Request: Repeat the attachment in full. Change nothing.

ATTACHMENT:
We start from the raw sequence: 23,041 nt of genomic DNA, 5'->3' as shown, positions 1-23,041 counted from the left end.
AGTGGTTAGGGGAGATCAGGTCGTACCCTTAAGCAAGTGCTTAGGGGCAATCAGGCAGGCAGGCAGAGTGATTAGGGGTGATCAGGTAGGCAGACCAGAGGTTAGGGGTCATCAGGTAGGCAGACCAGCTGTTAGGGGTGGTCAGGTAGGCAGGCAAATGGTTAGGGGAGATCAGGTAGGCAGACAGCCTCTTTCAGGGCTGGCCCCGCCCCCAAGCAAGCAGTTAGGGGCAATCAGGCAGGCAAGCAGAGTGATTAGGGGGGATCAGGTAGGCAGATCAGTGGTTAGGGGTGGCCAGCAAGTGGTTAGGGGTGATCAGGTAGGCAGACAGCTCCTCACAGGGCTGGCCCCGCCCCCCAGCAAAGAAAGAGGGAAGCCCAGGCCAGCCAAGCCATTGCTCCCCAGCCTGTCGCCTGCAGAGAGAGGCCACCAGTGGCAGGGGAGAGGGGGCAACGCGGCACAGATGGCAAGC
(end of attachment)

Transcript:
We start from the raw sequence: 23,041 nt of genomic DNA, 5'->3' as shown, positions 1-23,041 counted from the left end.
AGTGGTTAGGGGAGATCAGGTCGTACCCTTAAGCAAGTGCTTAGGGGCAATCAGGCAGGCAGGCAGAGTGATTAGGGGTGATCAGGTAGGCAGACCAGAGGTTAGGGGTCATCAGGTAGGCAGACCAGCTGTTAGGGGTGGTCAGGTAGGCAGGCAAATGGTTAGGGGAGATCAGGTAGGCAGACAGCCTCTTTCAGGGCTGGCCCCGCCCCCAAGCAAGCAGTTAGGGGCAATCAGGCAGGCAAGCAGAGTGATTAGGGGGGATCAGGTAGGCAGATCAGTGGTTAGGGGTGGCCAGCAAGTGGTTAGGGGTGATCAGGTAGGCAGACAGCTCCTCACAGGGCTGGCCCCGCCCCCCAGCAAAGAAAGAGGGAAGCCCAGGCCAGCCAAGCCATTGCTCCCCAGCCTGTCGCCTGCAGAGAGAGGCCACCAGTGGCAGGGGAGAGGGGGCAACGCGGCACAGATGGCAAGC